The Internet of Things (IoT) is one of the buzzwords floating around executive committee meetings for the banking, financial services, and insurance (BFSI) market, with the hopes the technology will be able to radically change our lives. According to studies conducted by industry researcher Fortune Business Insights, the global internet of things (IoT) value for the BFSI market is predicted to reach 116.3 billion USD by 2026, up from 17.8 billion USD in 2018, exhibiting a CAGR of 26.5%. It’s far from its potential, and there are usually two starting questions asked by those who wish to launch an IoT project:
Many firms are already using IoT data to improve operational performance, customer experience, and product pricing. The insurance industry has used smartphone apps and in-auto devices to help with personalised auto insurance underwriting. Progressive customers participating in its ‘Snapshot’ program receive a discount just for installing the device or app. It allows Progressive to identify both good drivers as well as the 20% of users who will end up paying higher premiums after the data collection is complete.
Snapshot is a perfect example of IoT, because IoT should be about making products and services more personalised, centered around customers’ needs and preferences, while still allowing companies a more comprehensive understanding of their customers. There are financials gains at both ends: customers save and companies earn more (by offering tailored services and grabbing market share).
The BFSI sector is data-driven and unlike retail, or even other services, it offers many intangible products, such as peace of mind or a more prosperous future. IoT projects are often focused on the indirect, human, benefits. Imagine a future with an implanted health monitor, whose purpose is to monitor and prevent health issues from deteriorating, but this same data could indirectly be used for actuarial purposes–specifically for the user or for segments of customers. IoT devices do not require direct cases to be successful or even useful; however, indirect use cases from IoT devices definitively improve financial products and services.
Supply chain sensor data is now collected by manufacturers and retailers. Financial institutions can indirectly use this data for credit scoring of young companies without relevant histories, and for more personalised client interest rates. It can also be used in defining contractual conditions. For example, knowing the geolocation data of a shipment can automatically trigger the release of the reciprocal payment, which benefits both sides of a contract. This same geolocation data can be used for the monitoring of mortgaged or leased equipment. Finally, a company’s financial results can be predicted by knowing the levels of moving goods from warehouses to sales outlets in real-time.
Risk reduction protocols, for customer risk (KYC), credit risk, insurance risk, operational risk, and fraud mitigation, can be augmented to provide more accurate results with the data being collected from a customer’s smartphone. This data is used for authentication as well as its geolocation data, allowing the company to confirm a customer’s identity, address, and workplace, or to verify their location when a purchase is happening, whether it is in-person or online.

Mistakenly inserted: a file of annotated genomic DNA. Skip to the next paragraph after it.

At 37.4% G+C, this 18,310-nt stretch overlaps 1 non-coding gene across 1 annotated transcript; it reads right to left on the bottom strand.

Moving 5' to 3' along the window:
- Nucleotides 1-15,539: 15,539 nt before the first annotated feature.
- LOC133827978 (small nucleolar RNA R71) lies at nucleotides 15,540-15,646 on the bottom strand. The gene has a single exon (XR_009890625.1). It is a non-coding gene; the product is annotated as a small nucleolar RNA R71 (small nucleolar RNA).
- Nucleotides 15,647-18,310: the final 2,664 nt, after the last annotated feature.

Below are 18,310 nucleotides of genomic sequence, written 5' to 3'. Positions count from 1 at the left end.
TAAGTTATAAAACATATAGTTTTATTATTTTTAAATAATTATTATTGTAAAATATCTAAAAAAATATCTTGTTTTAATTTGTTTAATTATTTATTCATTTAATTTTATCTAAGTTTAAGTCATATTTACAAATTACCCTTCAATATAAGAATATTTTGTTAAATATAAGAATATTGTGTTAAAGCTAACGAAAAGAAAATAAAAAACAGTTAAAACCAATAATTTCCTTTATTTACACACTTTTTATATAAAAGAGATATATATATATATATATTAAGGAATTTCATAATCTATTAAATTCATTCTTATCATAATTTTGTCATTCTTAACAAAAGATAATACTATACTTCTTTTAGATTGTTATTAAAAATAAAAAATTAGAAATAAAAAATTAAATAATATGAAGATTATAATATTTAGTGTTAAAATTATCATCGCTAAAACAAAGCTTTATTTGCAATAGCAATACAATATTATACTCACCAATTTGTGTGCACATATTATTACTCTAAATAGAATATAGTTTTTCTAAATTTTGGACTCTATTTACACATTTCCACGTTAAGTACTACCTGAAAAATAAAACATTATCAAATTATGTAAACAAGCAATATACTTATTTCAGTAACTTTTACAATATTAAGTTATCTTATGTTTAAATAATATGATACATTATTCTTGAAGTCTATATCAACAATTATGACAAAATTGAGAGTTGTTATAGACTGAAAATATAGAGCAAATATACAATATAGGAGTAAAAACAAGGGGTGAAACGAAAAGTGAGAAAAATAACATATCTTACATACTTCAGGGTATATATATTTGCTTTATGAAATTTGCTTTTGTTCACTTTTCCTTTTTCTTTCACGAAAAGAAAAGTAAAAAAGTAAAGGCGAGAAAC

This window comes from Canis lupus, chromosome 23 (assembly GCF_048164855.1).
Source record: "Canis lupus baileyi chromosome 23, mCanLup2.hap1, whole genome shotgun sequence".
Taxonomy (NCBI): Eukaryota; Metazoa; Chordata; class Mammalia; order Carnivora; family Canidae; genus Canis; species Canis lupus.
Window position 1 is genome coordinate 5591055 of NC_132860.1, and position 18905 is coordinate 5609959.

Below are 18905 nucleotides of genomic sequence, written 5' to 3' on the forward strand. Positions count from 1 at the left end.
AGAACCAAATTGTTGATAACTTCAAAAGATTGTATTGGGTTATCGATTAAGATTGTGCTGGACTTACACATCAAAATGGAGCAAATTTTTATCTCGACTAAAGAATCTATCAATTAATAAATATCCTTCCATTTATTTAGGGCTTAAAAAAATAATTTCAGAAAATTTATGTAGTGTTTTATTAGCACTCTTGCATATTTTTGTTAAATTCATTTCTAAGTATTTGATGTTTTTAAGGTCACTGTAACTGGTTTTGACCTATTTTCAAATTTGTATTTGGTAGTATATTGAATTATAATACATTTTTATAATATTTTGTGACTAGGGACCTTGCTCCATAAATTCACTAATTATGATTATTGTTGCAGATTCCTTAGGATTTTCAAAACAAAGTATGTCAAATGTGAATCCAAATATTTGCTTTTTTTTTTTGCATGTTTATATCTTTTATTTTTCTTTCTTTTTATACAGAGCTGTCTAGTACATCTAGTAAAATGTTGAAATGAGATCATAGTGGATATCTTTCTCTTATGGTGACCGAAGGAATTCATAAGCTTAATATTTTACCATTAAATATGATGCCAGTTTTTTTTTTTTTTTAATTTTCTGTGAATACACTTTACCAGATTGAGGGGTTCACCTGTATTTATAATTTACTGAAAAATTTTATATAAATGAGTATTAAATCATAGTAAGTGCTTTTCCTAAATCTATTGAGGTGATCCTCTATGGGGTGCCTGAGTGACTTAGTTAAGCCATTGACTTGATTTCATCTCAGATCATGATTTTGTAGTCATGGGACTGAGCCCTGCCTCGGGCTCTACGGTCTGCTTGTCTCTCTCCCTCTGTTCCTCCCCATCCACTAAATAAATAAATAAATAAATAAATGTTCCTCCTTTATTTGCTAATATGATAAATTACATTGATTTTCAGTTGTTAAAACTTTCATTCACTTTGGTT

Sales and CRM delivery can be improved when a customer contacts a financial institution, either through their app, the phone, or at a self-service kiosk/smart ATM. Their information is immediately provided through biometric authentication (fingerprint, facial recognition, or the current safe and quick protocol) without the need for filling out additional data. When going through their day-to-day, clients can be offered personalised products and services that match their locations, activities, or interactions. A sales call can be made when the client is not at work, or travel insurance can be offered via the device when a client is at the airport. The opportunities for marketing teams are endless.
The roll out of 5G and increasing data transfer capabilities
The growing 5G infrastructure is the new launching pad for IoT devices. With the capability to send tremendous amounts of data over wireless networks, IoT devices can interact and create value where there previously was none; allowing the advent of smart cities, smart banking, and more, by the interaction between machinated sensors and people.
For the BFSI market, the data obtained from mobile, and blockchain activity, as well as that from IoT sensors, will allow the industry to use its CRM and Artificial Intelligence functionalities to conduct real time analyses of end client buying and living behaviors. Products and services can be created and tested in real-time, as well as having the capability to feed information between the market’s industries, leading to a global, digital, financial footprint.
IoT presents the BFSI market with many opportunities. Making the correct steps forward will lead to successful projects and substantial value increases for both clients and companies.
Disclaimer: The author of this text, Jean Chalopin, is a global business leader with a background encompassing banking, biotech and entertainment. Mr. Chalopin is Chairman of Deltec International Group, www.deltecbank.com.
The co-author of this text, Robin Trehan, has a bachelor’s degree in economics, a master’s in international business and finance, and an MBA in electronic business. Mr. Trehan is a Senior VP at Deltec International Group, www.deltecbank.com.
The views, thoughts, and opinions expressed in this text are solely the views of the authors, and do not necessarily reflect those of Deltec International Group, its subsidiaries, and/or its employees.
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